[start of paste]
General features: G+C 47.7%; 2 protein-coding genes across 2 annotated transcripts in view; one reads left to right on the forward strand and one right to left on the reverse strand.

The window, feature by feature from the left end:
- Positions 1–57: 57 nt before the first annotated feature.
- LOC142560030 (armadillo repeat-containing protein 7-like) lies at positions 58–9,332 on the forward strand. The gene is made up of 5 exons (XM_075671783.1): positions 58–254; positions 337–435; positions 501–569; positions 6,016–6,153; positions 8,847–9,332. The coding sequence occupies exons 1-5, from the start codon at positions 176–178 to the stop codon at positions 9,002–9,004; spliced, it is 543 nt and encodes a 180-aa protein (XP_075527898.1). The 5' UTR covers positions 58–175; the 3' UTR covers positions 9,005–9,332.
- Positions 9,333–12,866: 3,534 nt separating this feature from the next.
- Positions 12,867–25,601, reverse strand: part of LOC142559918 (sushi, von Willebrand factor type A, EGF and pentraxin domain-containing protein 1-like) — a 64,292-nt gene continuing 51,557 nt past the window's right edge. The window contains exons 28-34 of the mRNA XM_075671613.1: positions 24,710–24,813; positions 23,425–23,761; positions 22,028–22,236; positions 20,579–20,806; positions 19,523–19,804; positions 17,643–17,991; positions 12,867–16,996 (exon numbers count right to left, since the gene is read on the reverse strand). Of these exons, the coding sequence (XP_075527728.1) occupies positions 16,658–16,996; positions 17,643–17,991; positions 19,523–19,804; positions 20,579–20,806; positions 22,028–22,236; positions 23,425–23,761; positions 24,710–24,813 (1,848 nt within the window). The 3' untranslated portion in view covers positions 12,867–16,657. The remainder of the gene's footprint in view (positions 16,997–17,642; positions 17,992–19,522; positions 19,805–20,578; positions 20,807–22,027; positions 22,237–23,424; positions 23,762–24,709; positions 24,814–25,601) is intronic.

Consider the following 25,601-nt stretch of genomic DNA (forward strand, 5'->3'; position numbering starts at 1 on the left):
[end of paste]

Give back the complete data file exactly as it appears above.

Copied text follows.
General features: G+C 47.7%; 2 protein-coding genes across 2 annotated transcripts in view; one reads left to right on the forward strand and one right to left on the reverse strand.

The window, feature by feature from the left end:
- Positions 1–57: 57 nt before the first annotated feature.
- LOC142560030 (armadillo repeat-containing protein 7-like) lies at positions 58–9,332 on the forward strand. The gene is made up of 5 exons (XM_075671783.1): positions 58–254; positions 337–435; positions 501–569; positions 6,016–6,153; positions 8,847–9,332. The coding sequence occupies exons 1-5, from the start codon at positions 176–178 to the stop codon at positions 9,002–9,004; spliced, it is 543 nt and encodes a 180-aa protein (XP_075527898.1). The 5' UTR covers positions 58–175; the 3' UTR covers positions 9,005–9,332.
- Positions 9,333–12,866: 3,534 nt separating this feature from the next.
- Positions 12,867–25,601, reverse strand: part of LOC142559918 (sushi, von Willebrand factor type A, EGF and pentraxin domain-containing protein 1-like) — a 64,292-nt gene continuing 51,557 nt past the window's right edge. The window contains exons 28-34 of the mRNA XM_075671613.1: positions 24,710–24,813; positions 23,425–23,761; positions 22,028–22,236; positions 20,579–20,806; positions 19,523–19,804; positions 17,643–17,991; positions 12,867–16,996 (exon numbers count right to left, since the gene is read on the reverse strand). Of these exons, the coding sequence (XP_075527728.1) occupies positions 16,658–16,996; positions 17,643–17,991; positions 19,523–19,804; positions 20,579–20,806; positions 22,028–22,236; positions 23,425–23,761; positions 24,710–24,813 (1,848 nt within the window). The 3' untranslated portion in view covers positions 12,867–16,657. The remainder of the gene's footprint in view (positions 16,997–17,642; positions 17,992–19,522; positions 19,805–20,578; positions 20,807–22,027; positions 22,237–23,424; positions 23,762–24,709; positions 24,814–25,601) is intronic.

Consider the following 25,601-nt stretch of genomic DNA (forward strand, 5'->3'; position numbering starts at 1 on the left):